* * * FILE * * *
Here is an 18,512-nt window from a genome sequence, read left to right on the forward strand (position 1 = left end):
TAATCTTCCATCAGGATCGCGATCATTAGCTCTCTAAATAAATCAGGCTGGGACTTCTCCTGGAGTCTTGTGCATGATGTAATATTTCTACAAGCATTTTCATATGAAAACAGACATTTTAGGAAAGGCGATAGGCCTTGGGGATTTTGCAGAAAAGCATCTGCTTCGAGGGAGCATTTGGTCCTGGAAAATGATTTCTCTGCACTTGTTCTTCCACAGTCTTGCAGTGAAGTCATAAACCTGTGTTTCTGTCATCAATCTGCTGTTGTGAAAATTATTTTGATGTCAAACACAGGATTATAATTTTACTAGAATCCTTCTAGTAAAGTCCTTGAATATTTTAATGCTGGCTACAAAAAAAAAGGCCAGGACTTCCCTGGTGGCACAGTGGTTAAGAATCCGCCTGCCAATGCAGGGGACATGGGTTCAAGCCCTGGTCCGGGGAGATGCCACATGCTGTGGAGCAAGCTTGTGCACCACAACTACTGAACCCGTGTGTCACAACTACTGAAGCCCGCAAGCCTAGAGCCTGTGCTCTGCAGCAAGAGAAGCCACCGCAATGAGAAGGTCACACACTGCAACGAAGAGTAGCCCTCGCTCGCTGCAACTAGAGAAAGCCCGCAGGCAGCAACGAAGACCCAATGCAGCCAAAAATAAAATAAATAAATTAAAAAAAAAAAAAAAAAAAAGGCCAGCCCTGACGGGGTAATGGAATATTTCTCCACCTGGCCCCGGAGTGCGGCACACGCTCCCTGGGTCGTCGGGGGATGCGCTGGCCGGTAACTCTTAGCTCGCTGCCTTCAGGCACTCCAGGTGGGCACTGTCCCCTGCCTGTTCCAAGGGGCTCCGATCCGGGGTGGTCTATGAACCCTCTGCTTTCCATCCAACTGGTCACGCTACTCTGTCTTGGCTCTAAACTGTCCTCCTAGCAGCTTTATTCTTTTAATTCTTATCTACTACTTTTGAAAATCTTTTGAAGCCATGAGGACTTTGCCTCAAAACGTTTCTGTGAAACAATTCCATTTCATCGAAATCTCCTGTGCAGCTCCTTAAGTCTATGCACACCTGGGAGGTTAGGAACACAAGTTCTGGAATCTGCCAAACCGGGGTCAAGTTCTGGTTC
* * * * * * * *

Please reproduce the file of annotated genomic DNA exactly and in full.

Here is an 18,512-nt window from a genome sequence, read left to right on the forward strand (position 1 = left end):
TAATCTTCCATCAGGATCGCGATCATTAGCTCTCTAAATAAATCAGGCTGGGACTTCTCCTGGAGTCTTGTGCATGATGTAATATTTCTACAAGCATTTTCATATGAAAACAGACATTTTAGGAAAGGCGATAGGCCTTGGGGATTTTGCAGAAAAGCATCTGCTTCGAGGGAGCATTTGGTCCTGGAAAATGATTTCTCTGCACTTGTTCTTCCACAGTCTTGCAGTGAAGTCATAAACCTGTGTTTCTGTCATCAATCTGCTGTTGTGAAAATTATTTTGATGTCAAACACAGGATTATAATTTTACTAGAATCCTTCTAGTAAAGTCCTTGAATATTTTAATGCTGGCTACAAAAAAAAAGGCCAGGACTTCCCTGGTGGCACAGTGGTTAAGAATCCGCCTGCCAATGCAGGGGACATGGGTTCAAGCCCTGGTCCGGGGAGATGCCACATGCTGTGGAGCAAGCTTGTGCACCACAACTACTGAACCCGTGTGTCACAACTACTGAAGCCCGCAAGCCTAGAGCCTGTGCTCTGCAGCAAGAGAAGCCACCGCAATGAGAAGGTCACACACTGCAACGAAGAGTAGCCCTCGCTCGCTGCAACTAGAGAAAGCCCGCAGGCAGCAACGAAGACCCAATGCAGCCAAAAATAAAATAAATAAATTAAAAAAAAAAAAAAAAAAAAGGCCAGCCCTGACGGGGTAATGGAATATTTCTCCACCTGGCCCCGGAGTGCGGCACACGCTCCCTGGGTCGTCGGGGGATGCGCTGGCCGGTAACTCTTAGCTCGCTGCCTTCAGGCACTCCAGGTGGGCACTGTCCCCTGCCTGTTCCAAGGGGCTCCGATCCGGGGTGGTCTATGAACCCTCTGCTTTCCATCCAACTGGTCACGCTACTCTGTCTTGGCTCTAAACTGTCCTCCTAGCAGCTTTATTCTTTTAATTCTTATCTACTACTTTTGAAAATCTTTTGAAGCCATGAGGACTTTGCCTCAAAACGTTTCTGTGAAACAATTCCATTTCATCGAAATCTCCTGTGCAGCTCCTTAAGTCTATGCACACCTGGGAGGTTAGGAACACAAGTTCTGGAATCTGCCAAACCGGGGTCAAGTTCTGGTTC